Before I go into the typical description and overview of Lost Lake, I’d like to address a topic that has raised questions in the past, my team name.
Team C.O.G stands for “Conservation of Greatness”, it’s a theory that I find oddly applicable to my life. The theory states:
“A situation where a person has just done something earth shatteringly amazing and then immediately proceeds to attempt another amazing action. The second action has 1% chance of doubling the glory, and a 99% chance of failure, which includes a 50% chance of making the person look like an absolute fool”
My thoughts? Sure, you can always settle with doing something amazing...but why not try to achieve that 1%?
My name is Ryan Cox and on August 25, 2018 I will be competing in the Lost Lake Run just outside Seward, Alaska on which many Alaskans consider the most beautiful trail in the state. The course is 16 miles of spruce forest and open alpine area with a peak elevation near 2,100 feet. As with most alpine trails in Alaska, runners typically face stretches of overgrown vegetation, rocky descents, mud, and the probability of some combination of moose, bear, wind, rain, sleet, fog, or snow. Alaskan weather is constantly changing. The Lost Lake Run offers more than a grueling course and steep competition. From its beginning, Lost Lake has existed as a fundraiser for Cystic Fibrosis; runners collect donations to support research for the genetic disorder. Though Cystic Fibrosis primarily affects the respiratory system, it also damages the pancreas, kidneys, liver, and intestines. No cure has yet been discovered.
This will be my sixth year running Lost Lake and my fourth year putting together a team for Lost Lake. Being a part of a team causes an individual to enter a race with a different mindset. It adds an indescribable type of excitement, bondage, and stoke before toeing the line. You aren’t just running for yourself; you’re suffering for your teammates. Last year my team raised just over $5,000.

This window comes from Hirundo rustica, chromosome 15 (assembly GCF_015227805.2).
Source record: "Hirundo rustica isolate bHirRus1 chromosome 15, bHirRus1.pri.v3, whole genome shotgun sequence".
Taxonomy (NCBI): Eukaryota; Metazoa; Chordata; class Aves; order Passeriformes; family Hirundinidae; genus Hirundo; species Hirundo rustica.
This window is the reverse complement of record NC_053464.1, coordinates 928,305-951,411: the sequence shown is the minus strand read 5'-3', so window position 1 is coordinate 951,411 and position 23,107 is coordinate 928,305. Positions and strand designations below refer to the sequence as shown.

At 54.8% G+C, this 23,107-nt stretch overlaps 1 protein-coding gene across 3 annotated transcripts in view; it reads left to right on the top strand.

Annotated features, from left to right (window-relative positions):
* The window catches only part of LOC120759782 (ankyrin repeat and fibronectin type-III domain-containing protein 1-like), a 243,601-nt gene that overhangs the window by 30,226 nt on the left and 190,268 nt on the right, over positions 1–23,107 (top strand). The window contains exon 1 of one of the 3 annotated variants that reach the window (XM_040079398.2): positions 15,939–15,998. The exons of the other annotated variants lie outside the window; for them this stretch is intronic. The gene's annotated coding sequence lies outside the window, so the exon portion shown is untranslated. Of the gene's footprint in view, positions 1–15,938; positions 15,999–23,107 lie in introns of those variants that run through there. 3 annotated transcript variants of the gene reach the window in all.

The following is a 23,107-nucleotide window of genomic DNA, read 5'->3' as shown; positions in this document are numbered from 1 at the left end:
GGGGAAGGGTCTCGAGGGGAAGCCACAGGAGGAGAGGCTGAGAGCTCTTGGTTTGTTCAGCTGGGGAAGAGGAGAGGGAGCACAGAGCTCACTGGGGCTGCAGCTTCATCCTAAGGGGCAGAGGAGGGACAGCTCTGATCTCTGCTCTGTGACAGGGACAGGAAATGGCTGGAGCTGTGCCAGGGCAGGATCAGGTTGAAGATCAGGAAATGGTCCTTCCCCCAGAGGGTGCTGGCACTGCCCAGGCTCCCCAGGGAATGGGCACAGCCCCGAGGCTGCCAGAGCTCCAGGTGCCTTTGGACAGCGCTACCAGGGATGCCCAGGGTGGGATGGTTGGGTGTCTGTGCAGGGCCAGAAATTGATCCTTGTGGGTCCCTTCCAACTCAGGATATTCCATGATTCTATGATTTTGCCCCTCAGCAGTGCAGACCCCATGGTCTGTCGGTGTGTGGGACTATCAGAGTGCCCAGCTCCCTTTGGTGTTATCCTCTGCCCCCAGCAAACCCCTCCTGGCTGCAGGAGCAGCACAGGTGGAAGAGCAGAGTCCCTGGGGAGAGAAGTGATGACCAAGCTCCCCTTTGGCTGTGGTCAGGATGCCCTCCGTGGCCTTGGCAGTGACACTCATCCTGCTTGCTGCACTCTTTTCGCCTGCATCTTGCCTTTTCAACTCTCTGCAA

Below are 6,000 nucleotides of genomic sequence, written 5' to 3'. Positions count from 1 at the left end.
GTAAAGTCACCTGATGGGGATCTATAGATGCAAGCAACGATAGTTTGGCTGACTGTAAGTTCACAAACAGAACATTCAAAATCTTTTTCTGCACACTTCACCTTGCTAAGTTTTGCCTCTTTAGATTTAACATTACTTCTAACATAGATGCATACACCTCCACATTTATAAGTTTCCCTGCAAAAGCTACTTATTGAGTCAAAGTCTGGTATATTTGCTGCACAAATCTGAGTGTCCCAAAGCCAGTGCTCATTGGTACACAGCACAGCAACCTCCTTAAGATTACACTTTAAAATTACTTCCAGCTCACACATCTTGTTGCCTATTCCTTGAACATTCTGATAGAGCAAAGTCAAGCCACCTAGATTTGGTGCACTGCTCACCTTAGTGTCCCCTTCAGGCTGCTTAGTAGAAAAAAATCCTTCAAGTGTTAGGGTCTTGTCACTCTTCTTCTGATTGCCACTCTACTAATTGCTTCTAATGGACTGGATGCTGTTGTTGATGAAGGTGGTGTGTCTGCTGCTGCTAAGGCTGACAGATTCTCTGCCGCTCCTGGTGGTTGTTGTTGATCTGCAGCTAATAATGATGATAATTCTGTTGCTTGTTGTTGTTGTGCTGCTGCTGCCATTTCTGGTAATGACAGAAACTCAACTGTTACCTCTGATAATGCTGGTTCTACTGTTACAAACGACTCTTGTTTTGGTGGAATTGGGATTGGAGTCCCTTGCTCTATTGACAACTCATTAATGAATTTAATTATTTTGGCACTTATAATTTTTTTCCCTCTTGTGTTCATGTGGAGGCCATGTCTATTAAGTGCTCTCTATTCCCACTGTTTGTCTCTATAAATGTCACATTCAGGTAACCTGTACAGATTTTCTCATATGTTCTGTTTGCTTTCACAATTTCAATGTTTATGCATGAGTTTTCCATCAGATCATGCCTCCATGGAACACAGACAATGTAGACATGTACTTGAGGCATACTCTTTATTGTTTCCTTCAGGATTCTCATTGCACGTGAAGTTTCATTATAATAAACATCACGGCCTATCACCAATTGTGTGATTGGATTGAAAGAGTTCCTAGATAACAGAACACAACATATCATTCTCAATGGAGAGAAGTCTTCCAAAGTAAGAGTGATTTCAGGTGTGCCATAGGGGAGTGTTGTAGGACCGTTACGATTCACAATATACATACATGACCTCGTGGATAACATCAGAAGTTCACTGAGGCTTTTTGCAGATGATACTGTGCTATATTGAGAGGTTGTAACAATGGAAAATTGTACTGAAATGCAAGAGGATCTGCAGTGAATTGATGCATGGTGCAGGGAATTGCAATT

I have Cystic Fibrosis, and I would be lying if I said it hasn’t affected me. Thankfully, I have been blessed with parents who have cared deeply about my health and well-being since the day I was born, putting it before anything else. Starting at a very young age my parents were sure to emphasize the importance of staying healthy. At the age of 28, it is still engraved in me. When I turned 13, my parents encouraged me to start running because they thought it would be good for my lungs. I’ve never looked back. After 15 years and 8 seasons of high school and collegiate competitions, I still lace up my shoes almost every day. Running is more than an effective treatment for my Cystic Fibrosis. Running is more than a habit. Running is a way of life for me, and every day that I hit the roads or the trails is truly a gift.
Those who know me well, know I can be a pretty stubborn individual. They also know I rarely, if ever, talk about my CF. As I tell people, it’s not that I won’t or don’t like talking about it, I just don’t see the need to bring it up on a regular basis. I believe that bringing it up constantly actually hurts the individual, making them soft. They are allowing Cystic Fibrosis to define them rather than allowing themselves to re-define what is possible with Cystic Fibrosis. If someone asks me about it I will gladly talk, but they’ll soon see my anything but ordinary view on the topic.
I feel like a lot of young people make the mistake of letting Cystic Fibrosis tie them down. Running has taught me that just because something affects you doesn’t mean it has to control you. I run because I can; I run to beat the odds. By donating today, you are helping the life of a young, or even unborn child. Donate so instead of saying “I have Cystic Fibrosis,” a child can say, “I had Cystic Fibrosis… and now I’m cured.”